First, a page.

The Superfund program of the US Environmental Protection Agency (EPA) was created in the 1980s to address human-health and environmental risks posed by abandoned or uncontrolled hazardous-waste sites. Identification of Superfund sites and their remediation can be an expensive multistep process. As part of this process, EPA attempts to identify parties that are responsible for the contamination and thus financially responsible for remediation. Identification of potentially responsible parties is complicated because Superfund sites can have a long history of use and involve contaminants that can have many sources. Such is often the case for mining sites that involve metal contamination; metals occur naturally in the environment, they can be contaminants in the wastes generated at or released from the sites, and they can be used in consumer products, which can degrade and release the metals back to the environment. Lead as an environmental contaminant associated with mining sites provides a prime example of the complexities that are involved in identifying potential sources in that it meets all the criteria noted. Given the complexities surrounding lead contamination, Congress asked EPA to commission a study by the National Academies of Science, Engineering, and Medicine to determine whether there are techniques or methods that can help to distinguish sources of lead at Superfund sites associated with mining activities. Accordingly, the National Academies convened the Committee on Sources of Lead Contamination at or near Superfund Sites, which prepared this report.
THE COMMITTEE’S TASK AND THE SOUTHEAST MISSOURI LEAD MINING DISTRICT
In brief, the committee was asked to examine the extent to which various sources contribute to environmental lead contamination at Superfund sites that are near lead-mining areas and to focus on sources that contribute to lead contamination at sites near the Southeast Missouri Lead Mining District.1 The committee interpreted its task as a request for investigative strategies that could provide the evidence needed to identify lead sources in various environmental media. It did not consider its task to be determining lead sources; such an activity would require extensive sampling, analysis, and interpretation that the committee was not equipped to perform. As directed, the committee focused its efforts on whether sources of lead in the Southeast Missouri Lead Mining District could be distinguished by using various investigative strategies. The committee emphasizes that it did not consider exposure pathways, which would need to be considered for identifying which lead sources are contributing to human exposure.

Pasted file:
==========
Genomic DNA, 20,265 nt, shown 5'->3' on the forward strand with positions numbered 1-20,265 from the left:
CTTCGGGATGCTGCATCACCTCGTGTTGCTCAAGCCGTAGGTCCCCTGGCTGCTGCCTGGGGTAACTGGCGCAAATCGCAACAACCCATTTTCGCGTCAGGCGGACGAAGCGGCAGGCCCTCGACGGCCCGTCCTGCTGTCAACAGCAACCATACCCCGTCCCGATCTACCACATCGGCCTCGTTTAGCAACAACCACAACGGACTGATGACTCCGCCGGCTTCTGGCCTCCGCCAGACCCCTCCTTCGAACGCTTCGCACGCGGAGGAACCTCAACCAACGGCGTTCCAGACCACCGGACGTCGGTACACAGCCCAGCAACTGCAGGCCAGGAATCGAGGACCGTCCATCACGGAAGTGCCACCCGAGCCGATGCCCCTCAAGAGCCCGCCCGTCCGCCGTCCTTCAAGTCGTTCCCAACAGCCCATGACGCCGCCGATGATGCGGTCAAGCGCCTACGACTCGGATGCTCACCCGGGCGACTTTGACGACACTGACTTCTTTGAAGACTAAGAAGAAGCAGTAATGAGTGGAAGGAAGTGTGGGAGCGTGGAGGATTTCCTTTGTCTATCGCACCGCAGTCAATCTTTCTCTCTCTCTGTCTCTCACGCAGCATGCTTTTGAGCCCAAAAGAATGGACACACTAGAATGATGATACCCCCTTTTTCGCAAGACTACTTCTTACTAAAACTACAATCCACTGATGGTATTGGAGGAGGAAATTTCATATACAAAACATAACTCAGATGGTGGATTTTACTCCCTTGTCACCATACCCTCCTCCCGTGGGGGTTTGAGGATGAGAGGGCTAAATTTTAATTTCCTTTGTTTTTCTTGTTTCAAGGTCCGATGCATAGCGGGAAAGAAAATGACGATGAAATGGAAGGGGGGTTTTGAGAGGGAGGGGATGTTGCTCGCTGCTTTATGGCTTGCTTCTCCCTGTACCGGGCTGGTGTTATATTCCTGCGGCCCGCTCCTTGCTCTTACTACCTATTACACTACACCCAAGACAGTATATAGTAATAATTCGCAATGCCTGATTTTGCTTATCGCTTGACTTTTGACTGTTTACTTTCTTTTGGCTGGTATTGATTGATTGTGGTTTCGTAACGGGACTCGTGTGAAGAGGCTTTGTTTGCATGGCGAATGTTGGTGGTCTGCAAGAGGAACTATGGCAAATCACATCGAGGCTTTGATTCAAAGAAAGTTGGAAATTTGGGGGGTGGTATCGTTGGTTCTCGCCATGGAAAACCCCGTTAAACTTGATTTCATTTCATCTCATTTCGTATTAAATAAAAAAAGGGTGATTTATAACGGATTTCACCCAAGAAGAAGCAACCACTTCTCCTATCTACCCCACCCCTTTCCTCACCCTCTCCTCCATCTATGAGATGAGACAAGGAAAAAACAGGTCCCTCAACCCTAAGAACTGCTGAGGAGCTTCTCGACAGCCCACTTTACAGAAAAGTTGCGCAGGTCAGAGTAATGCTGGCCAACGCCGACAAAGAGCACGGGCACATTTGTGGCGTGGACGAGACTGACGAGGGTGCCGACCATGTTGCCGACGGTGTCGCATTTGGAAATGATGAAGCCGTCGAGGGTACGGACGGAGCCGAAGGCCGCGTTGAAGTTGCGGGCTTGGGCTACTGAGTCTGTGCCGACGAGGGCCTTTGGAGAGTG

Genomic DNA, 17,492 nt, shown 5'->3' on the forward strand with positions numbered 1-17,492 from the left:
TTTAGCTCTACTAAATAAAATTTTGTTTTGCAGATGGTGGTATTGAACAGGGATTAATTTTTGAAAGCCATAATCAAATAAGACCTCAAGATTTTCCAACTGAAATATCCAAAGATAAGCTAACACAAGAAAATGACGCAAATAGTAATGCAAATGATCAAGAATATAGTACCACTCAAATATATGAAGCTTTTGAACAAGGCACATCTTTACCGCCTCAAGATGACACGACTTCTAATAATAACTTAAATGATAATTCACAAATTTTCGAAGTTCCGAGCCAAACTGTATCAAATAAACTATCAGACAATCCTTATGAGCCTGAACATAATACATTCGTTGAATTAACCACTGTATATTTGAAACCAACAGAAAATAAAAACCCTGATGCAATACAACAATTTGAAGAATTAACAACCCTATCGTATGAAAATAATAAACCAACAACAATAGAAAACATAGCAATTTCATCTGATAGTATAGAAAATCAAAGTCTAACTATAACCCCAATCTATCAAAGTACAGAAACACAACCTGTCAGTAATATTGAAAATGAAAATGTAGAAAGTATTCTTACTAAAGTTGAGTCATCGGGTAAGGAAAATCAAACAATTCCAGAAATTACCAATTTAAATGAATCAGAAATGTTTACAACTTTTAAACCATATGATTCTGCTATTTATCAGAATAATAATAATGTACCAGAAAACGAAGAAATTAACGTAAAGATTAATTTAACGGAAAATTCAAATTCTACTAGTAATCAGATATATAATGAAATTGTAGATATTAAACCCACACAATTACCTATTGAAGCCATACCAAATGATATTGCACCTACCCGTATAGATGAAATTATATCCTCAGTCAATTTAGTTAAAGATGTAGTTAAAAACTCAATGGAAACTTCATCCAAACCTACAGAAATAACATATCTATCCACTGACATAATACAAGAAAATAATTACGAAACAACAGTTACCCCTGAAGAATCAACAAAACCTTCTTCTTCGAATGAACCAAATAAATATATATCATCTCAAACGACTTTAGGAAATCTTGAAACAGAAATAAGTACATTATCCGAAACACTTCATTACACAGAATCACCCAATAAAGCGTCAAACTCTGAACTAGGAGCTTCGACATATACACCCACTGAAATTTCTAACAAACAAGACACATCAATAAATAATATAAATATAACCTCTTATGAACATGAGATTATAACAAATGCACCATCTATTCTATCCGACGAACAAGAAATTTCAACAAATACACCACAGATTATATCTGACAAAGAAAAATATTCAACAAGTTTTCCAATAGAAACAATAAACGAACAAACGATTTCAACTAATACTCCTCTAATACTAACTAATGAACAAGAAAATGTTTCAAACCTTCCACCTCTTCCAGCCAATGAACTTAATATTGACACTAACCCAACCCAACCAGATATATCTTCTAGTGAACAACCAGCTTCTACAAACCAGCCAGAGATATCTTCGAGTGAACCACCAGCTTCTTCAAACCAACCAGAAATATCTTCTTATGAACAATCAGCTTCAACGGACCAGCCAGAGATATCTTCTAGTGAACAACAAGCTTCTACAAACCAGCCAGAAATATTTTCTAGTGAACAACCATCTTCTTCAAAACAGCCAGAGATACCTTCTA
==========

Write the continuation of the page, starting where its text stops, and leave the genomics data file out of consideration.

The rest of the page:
The Southeast Missouri Lead Mining District provides a prime example of the complexities that a site might pose. It is composed primarily of three large subdistricts—the Old Lead Belt, Mine La Motte-Fredericktown, and the Viburnum Trend—and has a long history of lead mining: it began in the early 1700s and continues to this day. Some areas in Southeast Missouri are contaminated with lead, and several have been designated as Superfund sites. Determining the sources of lead at the sites, however, is complicated. First, the area is rich in naturally occurring lead-ore deposits that are at or near the surface. Second, as noted, the area has a long history of mining activities. Third, an enormous amount of wastes known as chat or tailings has been produced as a result of the mining activities; some of the waste materials have been dispersed from their original disposal sites by natural forces, such as wind and rain, and some have been intentionally transported off site. Fourth, lead has been used extensively over centuries in various products. Thus, lead at a site could result from naturally occurring deposits, from historical mining activities, from current mining activities, from consumer products, or from some combination. The following sections describe potential sources and environmental dispersal mechanisms, highlight the commit-
tee’s investigative strategies and the implications for the Southeast Missouri Lead Mining District, and provide the committee’s research recommendations.
SOURCES OF LEAD AND ENVIRONMENTAL DISPERSAL
Lead is a widespread, naturally occurring element that is found throughout the Earth’s crust and occurs in virtually all rocks, soils, sediments, and waters at low concentrations. A variety of geologic processes can cause natural lead enrichment, and, in some cases, ore deposits are formed. Whether an ore deposit is mined depends on time, economics, technology, and natural processes. If various conditions are favorable, it might be decided to mine an ore deposit. Mining begins by physically extracting the ore; the ore is then processed to obtain a concentrate of lead minerals and smelted to obtain metallic lead, which is shipped to market for use in various consumer products (see Figure S-1). At each stage, materials are discarded, and this creates an opportunity for lead to be dispersed further in the environment. Historically, waste disposal was driven by what was easiest; thus, waste was generally discarded in the most efficient manner relative to the time and place. However, by the latter part of the 20th century, waste disposal was subject to regulatory controls and handled systematically in a mine’s operating plan.